On Friday, the Global Women in PR Group published a report on gender inequality and attitudes in the PR industry. As someone well-versed in the issues surrounding gender inequality in the workplace, I was not surprised that, even in an industry so overwhelmingly staffed by women, men still earn disproportionately more.
But this time it was not the gender inequality stats that caught my eye. Buried down in the report was a statistic that 56% of those surveyed felt they could do their job equally well if they worked from home or had no fixed workspace. Despite regulations in the UK that oblige companies to consider flexible working requests, it’s still a rare and bold PR who marches up to their director and asks to work one day a week from home.
Flexible working is still often seen by PR agencies as a ‘second best’ to being office-based – for above average employees under exceptional circumstances, which usually means women who have started a family. But this view is old-fashioned and counter-productive.
In 2017 it’s no longer just women who stand to benefit from flexible working arrangements, and the notion that flexible working is purely a solution for helping mothers get back to work should be ditched. In September, the largest ever study of the UK workforce revealed that 87% of those surveyed (that’s men AND women) wished they could work more flexibly.
Study after study has shown that the benefits of flexible working far outweigh the risks, for both employees and employers, from increasing productivity, reducing overheads, promoting loyalty and improving work-life balance. And business is catching on. The Telegraph reported earlier this year that by the end of 2017 more than 50% of UK-based businesses will have flexible working policies in place.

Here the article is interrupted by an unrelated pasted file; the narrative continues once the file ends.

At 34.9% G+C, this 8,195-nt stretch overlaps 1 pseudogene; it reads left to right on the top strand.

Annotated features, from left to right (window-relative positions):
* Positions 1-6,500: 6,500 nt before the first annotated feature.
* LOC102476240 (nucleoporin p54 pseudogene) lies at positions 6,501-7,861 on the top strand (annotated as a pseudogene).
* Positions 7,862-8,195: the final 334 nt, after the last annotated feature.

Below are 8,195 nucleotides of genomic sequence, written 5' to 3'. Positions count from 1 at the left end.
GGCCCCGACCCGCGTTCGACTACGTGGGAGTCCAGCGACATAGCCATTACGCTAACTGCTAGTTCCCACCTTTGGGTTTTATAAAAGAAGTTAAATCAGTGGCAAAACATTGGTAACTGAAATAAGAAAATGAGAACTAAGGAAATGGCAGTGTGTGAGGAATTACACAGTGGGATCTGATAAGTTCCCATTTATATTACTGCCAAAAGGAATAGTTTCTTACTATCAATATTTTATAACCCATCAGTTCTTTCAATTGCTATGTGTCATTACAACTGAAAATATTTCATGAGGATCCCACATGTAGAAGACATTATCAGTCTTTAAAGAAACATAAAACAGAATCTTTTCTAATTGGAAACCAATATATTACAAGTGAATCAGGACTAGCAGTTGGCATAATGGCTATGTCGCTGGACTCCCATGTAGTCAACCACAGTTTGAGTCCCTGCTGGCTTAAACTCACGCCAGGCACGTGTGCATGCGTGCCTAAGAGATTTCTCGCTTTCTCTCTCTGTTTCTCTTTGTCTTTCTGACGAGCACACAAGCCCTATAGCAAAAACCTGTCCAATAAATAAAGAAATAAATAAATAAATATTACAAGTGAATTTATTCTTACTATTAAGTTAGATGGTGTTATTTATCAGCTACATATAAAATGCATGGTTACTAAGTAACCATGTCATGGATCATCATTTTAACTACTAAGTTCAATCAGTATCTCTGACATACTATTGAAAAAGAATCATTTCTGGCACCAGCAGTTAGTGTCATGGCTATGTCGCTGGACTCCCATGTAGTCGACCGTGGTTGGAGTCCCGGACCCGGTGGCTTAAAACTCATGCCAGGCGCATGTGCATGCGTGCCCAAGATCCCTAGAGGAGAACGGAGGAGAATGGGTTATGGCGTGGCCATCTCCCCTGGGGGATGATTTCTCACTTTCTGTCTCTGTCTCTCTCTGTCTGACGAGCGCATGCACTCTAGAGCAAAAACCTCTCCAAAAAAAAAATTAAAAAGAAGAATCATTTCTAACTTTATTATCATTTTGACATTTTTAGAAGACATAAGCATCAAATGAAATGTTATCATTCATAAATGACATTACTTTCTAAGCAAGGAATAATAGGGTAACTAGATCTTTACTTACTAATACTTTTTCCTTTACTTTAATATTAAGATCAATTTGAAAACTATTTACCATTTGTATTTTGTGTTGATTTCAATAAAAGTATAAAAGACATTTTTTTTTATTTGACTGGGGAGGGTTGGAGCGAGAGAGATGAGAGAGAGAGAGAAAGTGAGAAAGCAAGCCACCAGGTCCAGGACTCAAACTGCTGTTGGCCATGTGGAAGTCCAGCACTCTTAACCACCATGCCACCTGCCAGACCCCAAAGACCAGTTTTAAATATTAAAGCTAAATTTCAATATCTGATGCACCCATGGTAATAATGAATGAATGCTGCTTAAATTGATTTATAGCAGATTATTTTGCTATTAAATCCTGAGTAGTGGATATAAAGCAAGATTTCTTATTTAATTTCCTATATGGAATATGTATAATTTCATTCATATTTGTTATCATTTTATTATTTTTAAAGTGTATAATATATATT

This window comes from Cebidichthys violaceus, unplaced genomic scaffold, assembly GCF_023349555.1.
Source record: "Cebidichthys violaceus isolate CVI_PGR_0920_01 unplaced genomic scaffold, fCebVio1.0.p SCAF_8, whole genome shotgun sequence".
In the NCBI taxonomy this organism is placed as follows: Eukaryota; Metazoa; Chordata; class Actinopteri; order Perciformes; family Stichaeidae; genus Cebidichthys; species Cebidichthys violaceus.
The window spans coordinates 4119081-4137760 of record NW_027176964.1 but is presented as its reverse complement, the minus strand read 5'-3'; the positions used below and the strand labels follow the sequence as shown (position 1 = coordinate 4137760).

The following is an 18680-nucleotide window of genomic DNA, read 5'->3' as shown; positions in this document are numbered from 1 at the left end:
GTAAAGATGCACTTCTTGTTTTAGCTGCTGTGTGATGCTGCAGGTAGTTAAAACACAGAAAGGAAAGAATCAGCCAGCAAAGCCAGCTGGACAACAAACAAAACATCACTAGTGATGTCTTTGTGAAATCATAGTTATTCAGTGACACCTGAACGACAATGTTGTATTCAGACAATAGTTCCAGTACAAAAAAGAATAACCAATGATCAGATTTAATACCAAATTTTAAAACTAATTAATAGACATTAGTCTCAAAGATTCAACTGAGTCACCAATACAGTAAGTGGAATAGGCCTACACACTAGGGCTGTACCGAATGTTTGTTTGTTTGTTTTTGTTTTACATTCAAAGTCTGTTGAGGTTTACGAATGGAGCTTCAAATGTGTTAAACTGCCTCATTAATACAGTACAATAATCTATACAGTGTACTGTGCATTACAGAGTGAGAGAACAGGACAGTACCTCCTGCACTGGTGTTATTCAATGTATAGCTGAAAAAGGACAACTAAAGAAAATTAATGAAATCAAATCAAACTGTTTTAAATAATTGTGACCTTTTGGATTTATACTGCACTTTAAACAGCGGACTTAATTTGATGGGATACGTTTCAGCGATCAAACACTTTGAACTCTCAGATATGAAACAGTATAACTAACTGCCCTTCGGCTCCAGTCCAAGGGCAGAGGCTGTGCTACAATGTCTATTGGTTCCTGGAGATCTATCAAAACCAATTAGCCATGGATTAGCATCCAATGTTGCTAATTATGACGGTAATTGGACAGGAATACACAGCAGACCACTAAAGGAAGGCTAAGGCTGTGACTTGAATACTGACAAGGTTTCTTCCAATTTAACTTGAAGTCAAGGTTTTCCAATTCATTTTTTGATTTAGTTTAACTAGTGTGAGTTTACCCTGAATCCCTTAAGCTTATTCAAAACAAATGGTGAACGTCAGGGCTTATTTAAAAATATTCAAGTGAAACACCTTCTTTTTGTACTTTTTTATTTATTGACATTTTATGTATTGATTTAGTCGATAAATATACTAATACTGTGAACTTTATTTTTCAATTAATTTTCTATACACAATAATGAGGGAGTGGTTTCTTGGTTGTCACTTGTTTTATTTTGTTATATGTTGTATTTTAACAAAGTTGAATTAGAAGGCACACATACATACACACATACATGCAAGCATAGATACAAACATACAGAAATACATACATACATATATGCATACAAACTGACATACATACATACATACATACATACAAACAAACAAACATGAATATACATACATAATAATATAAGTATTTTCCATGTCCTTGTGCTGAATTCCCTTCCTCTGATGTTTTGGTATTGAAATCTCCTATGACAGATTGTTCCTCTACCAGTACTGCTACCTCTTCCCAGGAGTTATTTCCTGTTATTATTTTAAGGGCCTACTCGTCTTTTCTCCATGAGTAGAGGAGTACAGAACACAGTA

So why are so many PR agencies still so wedded to a physical location?
As communicators, the PR industry should be leading the way in this space, demonstrating to our clients that there are more innovative, productive ways to build a team, and guiding them towards becoming more progressive employers. It’s increasingly common for our clients to be set up remotely and to work flexibly and the PR industry needs to reflect this. So little of the work we do depends on being anchored to an office, and any PR pro worth their salt is already proficient in the multitude of communications tools that allow us to work effectively at a distance. In fact, one of the best client relationships I ever had was with someone on a different continent who I only met twice in the two years we worked together.
Flexible working means more time to focus on what really matters, putting an end to an hour-plus commute that saps your energy before you even begin the working day; a diverse team who, based in different locations, bring different perspectives to creative discussions; and a passionate, committed workforce. With more and more PR employees calling for flexible working, agencies who are slow to embrace it risk not just looking old-fashioned and narrow-minded but losing out on the best talent.
I’ve had the privilege of working with major global organisations, including Mars, Incorporated and EY who have recognised that embracing flexible working will help them stay competitive and boost their reputation. Flexible working is a growing trend. And the PR industry should be leading the way, not following.